An early season West Coast road trip should afford the Devils the opportunity to soak in some sun, sand and great weather along the California coast. The players could scope out Disneyland in Anaheim, and maybe do some sightseeing in Vancouver and Chicago.
But this early-season road trip will allow for none of those off-day activities. The Devils need to pull together as a team, and they hope the next five games signal a turnaround for their abysmal start.
It's been a well chronicled 2-6-1 start for the New Jersey Devils. There were stretches of great play (the two shutout wins), but it's been mostly low points throughout the first nine games. Defensive struggles, questionable goaltending and a lack of finish characterize the Devils play, and the team hasn't figured out how to break their slump.
The lack of success has already created frustration within the locker room.
"I think we’re all really frustrated with the start that we’ve had and the results we’ve had," Zach Parise said to Tom Gulitti of the Bergen Record. "We’ve got a lot of frustrated guys in here."
To say the five game swing against Western Conference opponents, beginning tomorrow night against the Sharks, isn't important would be a gross understatement. The Devils need to improve their play significantly, and they can use the time away from home to focus on hockey and not their terrible home record or lack of scoring.
Martin Brodeur believes the road trip will help develop chemistry, which can lead to better performances and, hopefully, better wins.
"We don’t know much about each other," Brodeur said to Rich Chere of the Star-Ledger. "On the road trips (during which) we spent a little time together, we won both games. The Washington (trip) we didn’t spend any time, so this will help us build chemistry and to play for one another.
"Not winning isn’t fun, but guys are getting along and I think this road trip hopefully will help us bond and get that little extra you need to build a team."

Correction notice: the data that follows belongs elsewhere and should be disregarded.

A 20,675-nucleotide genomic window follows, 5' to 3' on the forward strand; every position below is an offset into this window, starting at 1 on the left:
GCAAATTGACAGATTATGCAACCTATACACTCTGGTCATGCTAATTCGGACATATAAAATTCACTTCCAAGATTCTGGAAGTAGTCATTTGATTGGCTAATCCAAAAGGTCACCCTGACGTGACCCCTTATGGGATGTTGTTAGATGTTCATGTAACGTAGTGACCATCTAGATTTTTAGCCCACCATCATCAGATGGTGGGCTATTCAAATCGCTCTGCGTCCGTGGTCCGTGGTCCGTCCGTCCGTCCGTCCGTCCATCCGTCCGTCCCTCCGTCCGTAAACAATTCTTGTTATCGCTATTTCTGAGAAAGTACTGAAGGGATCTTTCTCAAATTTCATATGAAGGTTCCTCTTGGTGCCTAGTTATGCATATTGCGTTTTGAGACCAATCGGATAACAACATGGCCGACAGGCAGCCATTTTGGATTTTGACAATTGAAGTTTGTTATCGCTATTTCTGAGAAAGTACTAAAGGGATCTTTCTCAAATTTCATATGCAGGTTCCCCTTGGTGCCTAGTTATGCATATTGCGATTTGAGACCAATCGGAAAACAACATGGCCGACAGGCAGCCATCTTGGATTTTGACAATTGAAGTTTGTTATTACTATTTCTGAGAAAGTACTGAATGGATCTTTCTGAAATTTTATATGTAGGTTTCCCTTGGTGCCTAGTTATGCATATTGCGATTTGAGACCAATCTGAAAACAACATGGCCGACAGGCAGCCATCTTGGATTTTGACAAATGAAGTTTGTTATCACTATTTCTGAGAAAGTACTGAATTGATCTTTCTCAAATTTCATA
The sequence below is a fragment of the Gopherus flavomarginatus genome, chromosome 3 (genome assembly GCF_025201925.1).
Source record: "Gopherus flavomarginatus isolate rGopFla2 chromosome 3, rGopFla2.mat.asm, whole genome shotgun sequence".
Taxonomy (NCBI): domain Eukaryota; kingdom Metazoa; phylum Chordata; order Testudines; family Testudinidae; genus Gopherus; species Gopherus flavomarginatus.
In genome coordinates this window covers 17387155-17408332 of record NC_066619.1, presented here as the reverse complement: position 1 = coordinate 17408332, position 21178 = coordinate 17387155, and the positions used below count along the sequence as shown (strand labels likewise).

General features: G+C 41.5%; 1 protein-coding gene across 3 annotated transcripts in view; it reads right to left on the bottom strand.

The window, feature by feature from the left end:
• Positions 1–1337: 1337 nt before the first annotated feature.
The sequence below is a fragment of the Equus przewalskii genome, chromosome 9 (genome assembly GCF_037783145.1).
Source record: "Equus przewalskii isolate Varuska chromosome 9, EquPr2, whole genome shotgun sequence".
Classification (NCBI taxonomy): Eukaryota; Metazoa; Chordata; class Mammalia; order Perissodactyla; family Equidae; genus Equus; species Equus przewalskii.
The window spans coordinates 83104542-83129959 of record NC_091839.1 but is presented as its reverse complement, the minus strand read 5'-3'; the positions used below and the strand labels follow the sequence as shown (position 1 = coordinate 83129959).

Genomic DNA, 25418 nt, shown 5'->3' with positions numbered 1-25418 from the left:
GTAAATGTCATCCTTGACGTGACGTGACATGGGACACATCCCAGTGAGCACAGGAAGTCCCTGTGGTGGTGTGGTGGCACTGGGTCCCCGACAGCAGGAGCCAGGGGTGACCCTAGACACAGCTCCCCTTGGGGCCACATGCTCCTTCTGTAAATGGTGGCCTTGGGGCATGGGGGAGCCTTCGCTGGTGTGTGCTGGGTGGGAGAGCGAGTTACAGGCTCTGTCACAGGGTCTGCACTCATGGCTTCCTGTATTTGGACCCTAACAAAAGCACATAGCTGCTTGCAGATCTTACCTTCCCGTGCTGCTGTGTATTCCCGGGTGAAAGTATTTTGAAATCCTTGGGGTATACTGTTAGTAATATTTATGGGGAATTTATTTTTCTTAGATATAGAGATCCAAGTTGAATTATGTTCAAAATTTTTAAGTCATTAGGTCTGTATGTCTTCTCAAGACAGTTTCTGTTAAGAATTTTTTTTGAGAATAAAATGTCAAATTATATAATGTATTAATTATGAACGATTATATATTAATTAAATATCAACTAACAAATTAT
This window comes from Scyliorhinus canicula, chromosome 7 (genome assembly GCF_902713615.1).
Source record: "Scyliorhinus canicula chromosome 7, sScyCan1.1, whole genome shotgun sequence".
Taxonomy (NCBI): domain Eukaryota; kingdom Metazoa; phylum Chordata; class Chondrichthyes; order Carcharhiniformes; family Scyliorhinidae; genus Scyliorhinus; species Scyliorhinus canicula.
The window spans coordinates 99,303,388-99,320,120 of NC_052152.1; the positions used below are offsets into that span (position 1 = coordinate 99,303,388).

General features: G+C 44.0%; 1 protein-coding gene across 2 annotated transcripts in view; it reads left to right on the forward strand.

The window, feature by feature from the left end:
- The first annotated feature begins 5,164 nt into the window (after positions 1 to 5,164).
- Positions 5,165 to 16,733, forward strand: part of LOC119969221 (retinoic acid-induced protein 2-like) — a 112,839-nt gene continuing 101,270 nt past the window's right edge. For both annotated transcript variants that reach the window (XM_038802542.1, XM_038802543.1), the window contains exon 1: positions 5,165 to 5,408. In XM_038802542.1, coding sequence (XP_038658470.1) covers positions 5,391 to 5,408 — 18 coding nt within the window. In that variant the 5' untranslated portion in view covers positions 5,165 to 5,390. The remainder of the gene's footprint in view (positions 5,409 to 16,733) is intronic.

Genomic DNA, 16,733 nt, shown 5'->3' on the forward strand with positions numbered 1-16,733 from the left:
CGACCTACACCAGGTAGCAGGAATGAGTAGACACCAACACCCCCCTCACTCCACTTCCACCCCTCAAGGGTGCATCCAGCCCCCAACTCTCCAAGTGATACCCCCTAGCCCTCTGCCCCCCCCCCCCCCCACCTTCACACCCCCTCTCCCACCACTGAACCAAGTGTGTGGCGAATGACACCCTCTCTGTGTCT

The Devils problems are numerous, and there isn't one concrete issue that will lead to a turnaround. Developing better chemistry should help better team play on the ice, as Brodeur hints too. Several communication breakdowns, especially in the defensive zone, cost the Devils. Having the ability to spend time with teammates and get to know their tendencies, etc. better should begin to alleviate this problem.
Team-bonding wouldn't just help on the ice. If players feel comfortable with each other off the ice, it goes a long way into building a successful team. Not every guy will invite the team over for beers and bar-b-que during the offseason. But knowing how to talk to the other plays in the room helps the team leadership determine the best way to deal with the locker room. Team chemistry always tiptoes a fine line between well-balanced and train wreck, and a more comfortable locker room can lead to more well-balanced New Jersey squad.
There's plenty of issues the Devils need to work out to right their season, but team chemistry has been talked about a ton throughout the struggles. The Devils finally have the time to develop the chemistry several players are seeking. It could help make teammates more accountable and help them to play for each other.
The bottom line isn't about team chemistry, it's about wins and losses. If the Devils come back from this road trip with a less than stellar record, team chemistry won't be the only issue the team will face.
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